Whether you are visiting Atlanta, or you are in the process of moving here, you know that cranes dot the Atlanta skyline, from Downtown through Midtown and Buckhead and out to the Perimeter. As a real estate broker, I’d like to be excited with all these new buildings…but they come with a catch. They are not FOR SALE condominiums, but are FOR RENT apartments. And not just a couple of them.
In Midtown Atlanta alone, there are 4,200 apartments under construction that will start to deliver as soon as July through the end of 2017. And that does not even count the some 7,000 more units that are proposed or in some form of development stage. That is a bonanza of apartments.
But with all this new construction, comes a challenge I already have faced when my phone rings and a potential renter contacts me about leasing a condo in Midtown. The price. It’s almost impossible to touch a 1 bedroom in Midtown for anything less than $1500 per month. New buildings going up are more than that. One leasing center I visited…the least expensive 1 bedroom starts at $1700 and they go up to $2575….for a one bedroom apartment.
This really brings into question the term of “affordable housing.” I mean, the clerks at the new QT on Peachtree Street certainly will not be making enough money to afford to live in the area.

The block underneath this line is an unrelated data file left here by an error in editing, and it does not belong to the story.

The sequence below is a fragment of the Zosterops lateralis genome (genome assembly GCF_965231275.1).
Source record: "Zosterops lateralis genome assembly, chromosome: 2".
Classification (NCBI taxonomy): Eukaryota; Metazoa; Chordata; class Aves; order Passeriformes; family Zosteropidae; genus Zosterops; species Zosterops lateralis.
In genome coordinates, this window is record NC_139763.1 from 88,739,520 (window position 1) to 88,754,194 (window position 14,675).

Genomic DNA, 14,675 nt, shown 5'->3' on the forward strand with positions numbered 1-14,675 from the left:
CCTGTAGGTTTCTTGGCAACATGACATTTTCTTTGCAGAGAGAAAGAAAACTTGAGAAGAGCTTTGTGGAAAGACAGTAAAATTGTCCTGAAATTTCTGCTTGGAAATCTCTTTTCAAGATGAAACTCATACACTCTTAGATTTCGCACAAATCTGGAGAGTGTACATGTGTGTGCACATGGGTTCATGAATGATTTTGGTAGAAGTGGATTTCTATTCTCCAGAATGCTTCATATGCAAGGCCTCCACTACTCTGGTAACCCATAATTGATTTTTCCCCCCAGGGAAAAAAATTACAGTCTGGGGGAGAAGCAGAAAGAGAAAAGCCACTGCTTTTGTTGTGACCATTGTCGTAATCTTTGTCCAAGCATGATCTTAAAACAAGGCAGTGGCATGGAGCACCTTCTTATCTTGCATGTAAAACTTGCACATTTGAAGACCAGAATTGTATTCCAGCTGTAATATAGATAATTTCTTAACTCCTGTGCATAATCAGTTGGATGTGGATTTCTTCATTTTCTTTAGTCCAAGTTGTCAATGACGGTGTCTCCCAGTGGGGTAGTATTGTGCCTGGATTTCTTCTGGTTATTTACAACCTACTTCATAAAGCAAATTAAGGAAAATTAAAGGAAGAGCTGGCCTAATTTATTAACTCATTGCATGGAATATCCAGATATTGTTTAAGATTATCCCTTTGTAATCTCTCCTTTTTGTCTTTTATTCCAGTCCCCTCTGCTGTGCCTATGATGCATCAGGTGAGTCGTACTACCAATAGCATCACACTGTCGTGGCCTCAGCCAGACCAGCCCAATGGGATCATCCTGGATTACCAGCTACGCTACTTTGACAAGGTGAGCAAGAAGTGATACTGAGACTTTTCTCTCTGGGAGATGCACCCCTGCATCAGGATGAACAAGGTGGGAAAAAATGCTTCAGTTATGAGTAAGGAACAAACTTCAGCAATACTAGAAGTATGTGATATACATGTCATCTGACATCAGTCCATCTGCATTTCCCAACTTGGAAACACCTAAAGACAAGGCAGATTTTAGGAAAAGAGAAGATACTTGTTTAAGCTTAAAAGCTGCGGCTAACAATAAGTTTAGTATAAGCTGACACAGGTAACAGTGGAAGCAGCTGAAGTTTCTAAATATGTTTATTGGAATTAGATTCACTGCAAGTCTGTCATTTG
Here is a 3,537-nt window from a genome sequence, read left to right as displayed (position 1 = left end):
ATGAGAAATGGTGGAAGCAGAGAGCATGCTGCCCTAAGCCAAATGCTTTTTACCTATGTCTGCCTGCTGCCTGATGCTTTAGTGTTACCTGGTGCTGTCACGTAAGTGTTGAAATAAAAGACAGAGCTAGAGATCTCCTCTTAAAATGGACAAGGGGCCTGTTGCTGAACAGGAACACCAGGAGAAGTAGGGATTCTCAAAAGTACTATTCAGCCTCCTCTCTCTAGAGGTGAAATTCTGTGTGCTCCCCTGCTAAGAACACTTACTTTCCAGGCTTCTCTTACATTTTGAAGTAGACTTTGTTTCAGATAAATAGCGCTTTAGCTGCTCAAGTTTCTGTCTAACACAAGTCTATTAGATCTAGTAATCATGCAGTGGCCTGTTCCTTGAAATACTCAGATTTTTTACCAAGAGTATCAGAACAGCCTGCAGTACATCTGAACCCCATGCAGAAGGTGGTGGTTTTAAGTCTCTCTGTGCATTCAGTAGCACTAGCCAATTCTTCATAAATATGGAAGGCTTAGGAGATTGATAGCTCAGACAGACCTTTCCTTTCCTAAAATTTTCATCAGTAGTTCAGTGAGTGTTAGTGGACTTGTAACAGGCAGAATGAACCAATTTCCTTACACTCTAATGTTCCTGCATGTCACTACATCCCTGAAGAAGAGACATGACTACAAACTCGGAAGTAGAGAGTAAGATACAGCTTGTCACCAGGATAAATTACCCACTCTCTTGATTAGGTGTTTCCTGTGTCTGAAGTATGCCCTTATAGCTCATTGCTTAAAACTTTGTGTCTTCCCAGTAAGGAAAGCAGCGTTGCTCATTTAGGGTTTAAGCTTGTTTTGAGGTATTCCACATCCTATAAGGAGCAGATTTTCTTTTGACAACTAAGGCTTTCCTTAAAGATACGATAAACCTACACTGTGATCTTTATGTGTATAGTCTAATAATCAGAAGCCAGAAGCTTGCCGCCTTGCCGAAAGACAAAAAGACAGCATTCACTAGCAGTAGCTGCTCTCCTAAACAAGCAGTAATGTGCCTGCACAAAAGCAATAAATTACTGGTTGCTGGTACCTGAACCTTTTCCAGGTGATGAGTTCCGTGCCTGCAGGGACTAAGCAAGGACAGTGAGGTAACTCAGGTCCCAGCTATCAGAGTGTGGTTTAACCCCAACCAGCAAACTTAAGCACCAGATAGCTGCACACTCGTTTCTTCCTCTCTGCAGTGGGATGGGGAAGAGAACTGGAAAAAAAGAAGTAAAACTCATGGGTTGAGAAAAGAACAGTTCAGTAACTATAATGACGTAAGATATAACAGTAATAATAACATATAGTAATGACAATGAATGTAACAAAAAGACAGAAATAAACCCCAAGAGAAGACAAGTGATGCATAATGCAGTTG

There was an article this week in the Atlanta Business Chronicle about this very subject. It starts out by saying…
Atlanta has always been known as an affordable place to live, especially compared to cities such as New York or San Francisco, and that affordability has brought young professionals to the city in droves seeking to build their futures.
But, Atlanta’s reputation as an economical city and desirable headquarters for businesses could be in danger. Atlanta now ranks No. 3 in the country for income inequality, apartments rents are increasing rapidly and affordable housing options are drying up.
And that is really true. And when local governments realize this, then the public takes it the wrong way. Case in point is the tax allocation district (TAD) that is currently being proposed for the Assembly Doraville site. This is where the former General Motors plant was, and Integral is now trying to re-develop the site. But it needs a massive amount of infrastructure, including a connection to the Doraville MARTA station that is some 13 railroad tracks away from the actual site. As part of the agreement approved with Dekalb County (NOT the Dekalb County School Board which has consistently refused to even hear a full presentation on the development and the TAD) there was a provision to have a certain percentage of the potential housing units constructed to be made available as affordable housing. The Doraville community — well actually just some nay sayers that have no better plan than to attack the one proposed– were concerned about this housing.
Seriously people, we have to keep all people in mind, and there NEEDS to be a provision with developers to give a certain percentage of their new developments to affordable housing. It’s just that simple. At least to me.
Just as Atlanta is overlooking its severe need to expand transit, so must it not overlook that not everyone can live in the glass tower. At least not at the market rates proposed.